The mainland and Hong Kong agreed in October 2005 to further liberalise the mainland market for Hong Kong companies under the third phase of the Mainland and Hong Kong Closer Economic Partnership Arrangement (CEPA III). Under CEPA III, the mainland agreed to give all products of Hong Kong origin, including textiles, tariff-free treatment starting from 1 January 2006.
Hong Kong s textiles industry serves not only the local clothing manufacturers, but also those on the Chinese mainland and other offshore production bases. Capitalising on the long experience in the manufacture of textiles, many Hong Kong companies are also engaged in textiles trading. Hong Kong’s textiles industry is reputed as a supplier of quality dyed and printed fabrics. It is also strong in cotton spinning, denim weaving, knit-to-shape panel knitting and fine-gauge cotton knit manufacturing.
Hong Kong’s textile exports decreased by 13% in the first four months of 2012, after levelling off in 2011. Re-exports, accounting for more than 98% of total exports, grew at the same pace of 13% over the same period, while domestic exports fell by 17%. Among those re-exported, more than 71% were originated from the Chinese mainland.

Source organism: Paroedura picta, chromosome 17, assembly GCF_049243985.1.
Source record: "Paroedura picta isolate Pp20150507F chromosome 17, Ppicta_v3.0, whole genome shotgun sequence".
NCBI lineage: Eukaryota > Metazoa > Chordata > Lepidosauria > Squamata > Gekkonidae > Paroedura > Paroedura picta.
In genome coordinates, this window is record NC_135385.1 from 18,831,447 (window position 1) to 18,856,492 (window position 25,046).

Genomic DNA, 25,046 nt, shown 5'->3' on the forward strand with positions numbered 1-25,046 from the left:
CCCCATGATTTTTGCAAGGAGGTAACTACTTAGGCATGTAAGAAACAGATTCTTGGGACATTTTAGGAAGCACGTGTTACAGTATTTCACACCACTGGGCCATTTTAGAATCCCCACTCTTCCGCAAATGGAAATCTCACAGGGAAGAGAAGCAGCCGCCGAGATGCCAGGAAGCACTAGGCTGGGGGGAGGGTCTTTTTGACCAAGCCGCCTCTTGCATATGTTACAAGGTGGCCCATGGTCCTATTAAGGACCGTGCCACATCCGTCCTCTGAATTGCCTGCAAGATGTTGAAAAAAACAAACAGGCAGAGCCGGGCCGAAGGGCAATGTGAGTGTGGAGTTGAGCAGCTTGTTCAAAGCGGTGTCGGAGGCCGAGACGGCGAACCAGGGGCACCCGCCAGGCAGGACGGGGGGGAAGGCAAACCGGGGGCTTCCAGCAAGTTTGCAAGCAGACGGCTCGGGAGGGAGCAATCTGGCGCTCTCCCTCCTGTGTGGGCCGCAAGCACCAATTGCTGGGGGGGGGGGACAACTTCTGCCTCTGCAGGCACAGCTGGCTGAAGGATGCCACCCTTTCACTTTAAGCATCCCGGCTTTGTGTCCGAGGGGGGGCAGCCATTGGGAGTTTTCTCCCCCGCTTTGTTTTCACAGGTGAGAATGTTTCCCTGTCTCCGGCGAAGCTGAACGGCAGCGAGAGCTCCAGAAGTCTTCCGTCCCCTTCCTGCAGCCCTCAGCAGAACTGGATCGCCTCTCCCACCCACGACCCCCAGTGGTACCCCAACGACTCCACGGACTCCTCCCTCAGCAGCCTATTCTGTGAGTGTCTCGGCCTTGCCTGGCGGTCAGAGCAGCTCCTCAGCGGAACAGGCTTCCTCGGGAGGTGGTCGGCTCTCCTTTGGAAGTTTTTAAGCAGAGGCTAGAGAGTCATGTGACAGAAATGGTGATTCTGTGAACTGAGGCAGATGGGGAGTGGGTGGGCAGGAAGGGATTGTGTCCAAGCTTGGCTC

Asia is the leading market for textiles exported from Hong Kong, accounting for more than 92% of the total textile exports. Of the top 10 destinations for textiles exported from Hong Kong, nine of them are in Asia, with the Chinese mainland being the predominant export market.
No. of Establishments**
766 (manufacturing) – Dec 2011
6,240 (import and export) – Dec 2011
5,787 (manufacturing) – Dec 2011
28,110 (import and export) – 2011
* Industry statistics refer to production in Hong Kong only. ** Excluding knitwear from yarn
The textiles industry – comprising spinning, weaving, knitting and finishing of fabrics – had a total of 766 manufacturing establishments as of December 2011, employing 5,787 workers, or 5.2% of the local manufacturing workforce. The textiles industry is one of Hong Kong s major export earners, accounting for 2.5% of the total exports for the first four months of 2012.
In recent years, with rising production costs and stringent environmental regulations, an increasing number of manufacturers have shifted their production of lower-end products to the Chinese mainland and Southeast Asian countries. Their manufacturing operations in Hong Kong are focused on sophisticated and high value-added items, including quality ring-spun, open-end yarn, fine gauge knitted fabrics as well as complicated dyed and printed fabrics.
To enhance competitiveness in the global market, some Hong Kong textiles companies have formed strategic partnership with indigenous Chinese companies. For instance, some of them join force with mainland cotton suppliers in producing cotton textiles.